Tayler Montague

Tayler Montague

Tayler Montague’s debut short film, In Sudden Darkness, about a young working-class family in the Bronx navigating the Northeast blackout of 2003, is—contrary to its bleak-sounding title—a portrait of profound love and joy. “I didn’t have a scary blackout experience,” says the native New Yorker, who experienced the blackout as a child. “I mean, it’s corny, right? But love is the core of everything in that household.” The lights go out, and when night hits and the community starts tripping on one another’s shoes in the dark, there’s comfort knowing everyone can be recognized just by the sound of their voices. Montague also uses sound to tease a sense of danger. The noise of a bodega window shattering intrudes on the silence as young Tatianna (Sienna Rivers) rests in the passenger seat of her dad’s car. In a moment, smiling passersby run from the store with soda bottles that slip from their fingers and explode on the ground. The effect is more one of excitement, and Montague moves too quickly for worry to linger. Upstairs, the hot apartment is aglow with candlelight, and Tatianna’s parents, Erica (Raven Goodwin) and Jerome (Marcus Callender), in love, have a brick oven pizza and music from a battery-powered radio to keep them dancing through the night.

Growing up, Montague’s own parents encouraged her every interest. At 13, she wanted to be the youngest girl to publish a novel, but she soon discovered screenplays and film. An early influence was Michael Schultz’s The Last Dragon: “I ran it to death in our tape player,” Montague says. Other early favorites were Sparkle, Why Do Fools Fall in Love and Brandy in Cinderella. Her parents pushed her toward independent fare, advising her to watch Just Another Girl on the I.R.T., a picture she recently revisited as an adult when she moderated the film’s Q&A with writer/director Leslie Harris at BAM.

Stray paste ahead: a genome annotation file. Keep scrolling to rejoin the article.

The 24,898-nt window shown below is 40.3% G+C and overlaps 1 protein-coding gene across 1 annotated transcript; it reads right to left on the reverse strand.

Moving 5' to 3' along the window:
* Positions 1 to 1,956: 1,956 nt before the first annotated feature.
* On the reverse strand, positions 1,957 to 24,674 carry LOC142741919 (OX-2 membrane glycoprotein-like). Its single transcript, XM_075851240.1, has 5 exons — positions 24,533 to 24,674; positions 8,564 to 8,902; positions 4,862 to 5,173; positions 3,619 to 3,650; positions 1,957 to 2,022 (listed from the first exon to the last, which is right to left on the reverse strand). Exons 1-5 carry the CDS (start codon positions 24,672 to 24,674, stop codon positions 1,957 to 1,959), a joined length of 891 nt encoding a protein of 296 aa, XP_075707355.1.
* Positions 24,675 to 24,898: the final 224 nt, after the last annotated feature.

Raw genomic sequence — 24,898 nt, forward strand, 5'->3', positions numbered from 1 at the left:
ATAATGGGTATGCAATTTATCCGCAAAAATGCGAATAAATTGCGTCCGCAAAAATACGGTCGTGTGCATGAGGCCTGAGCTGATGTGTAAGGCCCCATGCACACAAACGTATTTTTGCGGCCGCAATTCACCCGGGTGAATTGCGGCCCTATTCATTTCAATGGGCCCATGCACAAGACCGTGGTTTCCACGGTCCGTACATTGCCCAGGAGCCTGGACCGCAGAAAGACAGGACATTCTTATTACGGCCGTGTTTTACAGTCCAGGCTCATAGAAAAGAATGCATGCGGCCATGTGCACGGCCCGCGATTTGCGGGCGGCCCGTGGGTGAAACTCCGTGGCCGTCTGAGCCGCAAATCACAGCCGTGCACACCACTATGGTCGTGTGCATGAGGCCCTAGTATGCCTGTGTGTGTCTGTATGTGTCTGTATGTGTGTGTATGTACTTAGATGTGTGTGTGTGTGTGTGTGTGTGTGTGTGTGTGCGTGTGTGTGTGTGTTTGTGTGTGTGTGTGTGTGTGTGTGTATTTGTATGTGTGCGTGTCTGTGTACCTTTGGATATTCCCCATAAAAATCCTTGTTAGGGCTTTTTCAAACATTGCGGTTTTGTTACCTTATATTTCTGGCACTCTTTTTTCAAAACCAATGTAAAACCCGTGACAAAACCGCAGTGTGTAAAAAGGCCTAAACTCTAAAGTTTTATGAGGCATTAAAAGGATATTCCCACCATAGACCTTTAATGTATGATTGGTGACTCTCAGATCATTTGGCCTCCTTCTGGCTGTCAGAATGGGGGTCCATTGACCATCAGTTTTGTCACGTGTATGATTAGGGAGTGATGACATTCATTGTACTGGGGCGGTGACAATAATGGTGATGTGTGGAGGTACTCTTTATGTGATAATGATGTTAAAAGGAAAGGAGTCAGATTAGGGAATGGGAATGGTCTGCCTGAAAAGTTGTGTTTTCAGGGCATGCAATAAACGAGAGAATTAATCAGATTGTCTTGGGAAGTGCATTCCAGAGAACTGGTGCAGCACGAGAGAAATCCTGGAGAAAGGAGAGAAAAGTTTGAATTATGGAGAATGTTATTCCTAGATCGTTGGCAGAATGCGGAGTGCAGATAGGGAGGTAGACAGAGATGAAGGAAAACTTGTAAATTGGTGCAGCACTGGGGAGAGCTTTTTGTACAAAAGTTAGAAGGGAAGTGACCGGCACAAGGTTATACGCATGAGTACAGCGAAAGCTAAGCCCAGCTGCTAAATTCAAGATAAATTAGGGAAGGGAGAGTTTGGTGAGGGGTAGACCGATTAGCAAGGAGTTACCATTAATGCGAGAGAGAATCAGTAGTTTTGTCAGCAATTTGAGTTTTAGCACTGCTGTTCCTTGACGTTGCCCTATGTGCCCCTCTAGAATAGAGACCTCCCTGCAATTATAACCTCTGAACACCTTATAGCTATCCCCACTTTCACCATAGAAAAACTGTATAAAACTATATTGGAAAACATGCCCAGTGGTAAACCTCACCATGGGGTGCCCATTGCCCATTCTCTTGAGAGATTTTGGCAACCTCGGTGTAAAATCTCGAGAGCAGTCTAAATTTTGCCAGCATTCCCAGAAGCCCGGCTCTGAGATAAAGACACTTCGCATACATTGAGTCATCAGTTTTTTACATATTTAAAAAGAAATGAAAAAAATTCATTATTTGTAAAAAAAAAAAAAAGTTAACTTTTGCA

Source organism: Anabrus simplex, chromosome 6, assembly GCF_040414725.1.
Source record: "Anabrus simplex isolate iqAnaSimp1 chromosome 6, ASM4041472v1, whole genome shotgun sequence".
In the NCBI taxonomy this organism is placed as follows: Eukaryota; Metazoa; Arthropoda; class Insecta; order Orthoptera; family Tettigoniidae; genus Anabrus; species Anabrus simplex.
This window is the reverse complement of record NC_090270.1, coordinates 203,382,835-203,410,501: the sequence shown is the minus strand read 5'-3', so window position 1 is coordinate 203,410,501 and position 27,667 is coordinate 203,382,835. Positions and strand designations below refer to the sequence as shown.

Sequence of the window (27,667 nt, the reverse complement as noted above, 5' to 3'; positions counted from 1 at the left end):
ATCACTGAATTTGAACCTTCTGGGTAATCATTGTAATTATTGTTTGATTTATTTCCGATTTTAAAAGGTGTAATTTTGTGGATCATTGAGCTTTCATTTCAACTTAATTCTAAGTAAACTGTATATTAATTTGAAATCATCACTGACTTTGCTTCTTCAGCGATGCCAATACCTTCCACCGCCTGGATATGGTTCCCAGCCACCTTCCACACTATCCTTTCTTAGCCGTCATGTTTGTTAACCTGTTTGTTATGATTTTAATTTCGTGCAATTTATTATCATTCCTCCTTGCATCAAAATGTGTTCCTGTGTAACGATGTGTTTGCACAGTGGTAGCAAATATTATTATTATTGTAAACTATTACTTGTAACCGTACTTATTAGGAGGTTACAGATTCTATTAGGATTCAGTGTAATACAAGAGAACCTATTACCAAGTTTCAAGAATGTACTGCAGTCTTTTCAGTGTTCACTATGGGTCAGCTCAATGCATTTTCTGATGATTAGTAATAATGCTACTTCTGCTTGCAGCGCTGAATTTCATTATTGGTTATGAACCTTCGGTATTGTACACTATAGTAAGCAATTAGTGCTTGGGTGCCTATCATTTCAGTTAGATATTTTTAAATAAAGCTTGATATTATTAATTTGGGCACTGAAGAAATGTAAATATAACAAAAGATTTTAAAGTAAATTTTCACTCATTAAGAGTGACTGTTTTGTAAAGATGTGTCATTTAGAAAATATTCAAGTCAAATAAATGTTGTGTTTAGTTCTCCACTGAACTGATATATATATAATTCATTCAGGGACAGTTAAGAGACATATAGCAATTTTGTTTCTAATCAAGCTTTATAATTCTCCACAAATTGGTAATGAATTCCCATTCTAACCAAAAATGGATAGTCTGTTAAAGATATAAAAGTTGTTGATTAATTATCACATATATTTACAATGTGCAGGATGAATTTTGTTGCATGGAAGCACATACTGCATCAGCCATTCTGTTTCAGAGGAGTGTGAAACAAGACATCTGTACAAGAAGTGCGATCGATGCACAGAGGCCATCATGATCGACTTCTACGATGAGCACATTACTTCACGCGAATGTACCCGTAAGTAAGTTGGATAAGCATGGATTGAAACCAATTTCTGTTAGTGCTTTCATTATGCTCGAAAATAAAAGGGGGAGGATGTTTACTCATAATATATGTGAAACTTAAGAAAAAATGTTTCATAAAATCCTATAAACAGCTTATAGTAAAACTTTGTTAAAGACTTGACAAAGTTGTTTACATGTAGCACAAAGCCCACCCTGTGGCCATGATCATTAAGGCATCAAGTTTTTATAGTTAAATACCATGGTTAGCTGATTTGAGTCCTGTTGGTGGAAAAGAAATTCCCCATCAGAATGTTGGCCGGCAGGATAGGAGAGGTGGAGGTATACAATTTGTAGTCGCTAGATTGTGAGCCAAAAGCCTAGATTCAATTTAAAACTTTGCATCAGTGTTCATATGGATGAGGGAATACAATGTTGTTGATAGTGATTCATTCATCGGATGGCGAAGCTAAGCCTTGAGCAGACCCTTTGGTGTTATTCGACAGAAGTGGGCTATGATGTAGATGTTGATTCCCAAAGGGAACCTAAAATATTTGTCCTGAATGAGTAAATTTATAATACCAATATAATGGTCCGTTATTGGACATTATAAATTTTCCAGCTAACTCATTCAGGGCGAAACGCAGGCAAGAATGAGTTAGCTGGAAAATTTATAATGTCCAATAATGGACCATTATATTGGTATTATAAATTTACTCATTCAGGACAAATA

Montague attended SUNY Purchase for communications, and while there was accepted into the NYFF55 Critics Academy. She went on to write for publications like Film Comment, Little White Lies, NYLON and Pitchfork; did curatorial work for The Studio Museum in Harlem, The Metropolitan Museum of Art and MoMA; and programmed for BAM and Alamo Drafthouse. “In lieu of film school, I created my own Montague film school,” she says.

In Sudden Darkness came to Montague like a spark after graduating last year. A colleague put her in touch with producer Eliza Soros, of ZAZA Productions, and they, along with a dedicated group of family and close friends, committed to shoot the film that summer in Montague’s grandmother’s apartment in Soundview. At 23, fresh out of college and with a short that’s played both Toronto and the New York Film Festival, Montague faces a future that is wide open, and she doesn’t want to narrow down the possibilities. But some things are certain: “Black women and girls are the center of my universe, so that’s a definite. And I want to put a spotlight on Black working-class life, love, tenderness and care. That’s another definite.”—Aaron Hunt

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